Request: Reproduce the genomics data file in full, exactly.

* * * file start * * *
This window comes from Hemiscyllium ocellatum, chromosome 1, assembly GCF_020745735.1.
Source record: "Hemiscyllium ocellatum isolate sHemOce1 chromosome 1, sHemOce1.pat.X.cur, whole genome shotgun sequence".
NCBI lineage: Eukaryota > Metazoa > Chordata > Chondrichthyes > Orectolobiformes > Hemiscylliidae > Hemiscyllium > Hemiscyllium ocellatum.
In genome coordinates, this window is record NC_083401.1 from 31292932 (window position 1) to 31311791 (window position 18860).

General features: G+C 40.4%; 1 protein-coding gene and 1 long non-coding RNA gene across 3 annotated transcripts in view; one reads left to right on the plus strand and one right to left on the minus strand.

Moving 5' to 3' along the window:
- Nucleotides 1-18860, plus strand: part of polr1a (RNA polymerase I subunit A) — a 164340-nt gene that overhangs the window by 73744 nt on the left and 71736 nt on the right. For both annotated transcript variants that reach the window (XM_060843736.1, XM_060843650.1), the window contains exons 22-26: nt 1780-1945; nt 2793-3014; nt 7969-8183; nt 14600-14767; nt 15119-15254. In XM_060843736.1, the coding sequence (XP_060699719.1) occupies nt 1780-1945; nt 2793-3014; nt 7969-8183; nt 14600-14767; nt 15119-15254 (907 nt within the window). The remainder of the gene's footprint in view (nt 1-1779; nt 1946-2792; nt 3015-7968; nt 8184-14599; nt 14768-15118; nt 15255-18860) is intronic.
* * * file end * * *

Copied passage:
This window comes from Hemiscyllium ocellatum, chromosome 1, assembly GCF_020745735.1.
Source record: "Hemiscyllium ocellatum isolate sHemOce1 chromosome 1, sHemOce1.pat.X.cur, whole genome shotgun sequence".
NCBI lineage: Eukaryota > Metazoa > Chordata > Chondrichthyes > Orectolobiformes > Hemiscylliidae > Hemiscyllium > Hemiscyllium ocellatum.
In genome coordinates, this window is record NC_083401.1 from 31292932 (window position 1) to 31311791 (window position 18860).

General features: G+C 40.4%; 1 protein-coding gene and 1 long non-coding RNA gene across 3 annotated transcripts in view; one reads left to right on the plus strand and one right to left on the minus strand.

Moving 5' to 3' along the window:
- Nucleotides 1-18860, plus strand: part of polr1a (RNA polymerase I subunit A) — a 164340-nt gene that overhangs the window by 73744 nt on the left and 71736 nt on the right. For both annotated transcript variants that reach the window (XM_060843736.1, XM_060843650.1), the window contains exons 22-26: nt 1780-1945; nt 2793-3014; nt 7969-8183; nt 14600-14767; nt 15119-15254. In XM_060843736.1, the coding sequence (XP_060699719.1) occupies nt 1780-1945; nt 2793-3014; nt 7969-8183; nt 14600-14767; nt 15119-15254 (907 nt within the window). The remainder of the gene's footprint in view (nt 1-1779; nt 1946-2792; nt 3015-7968; nt 8184-14599; nt 14768-15118; nt 15255-18860) is intronic.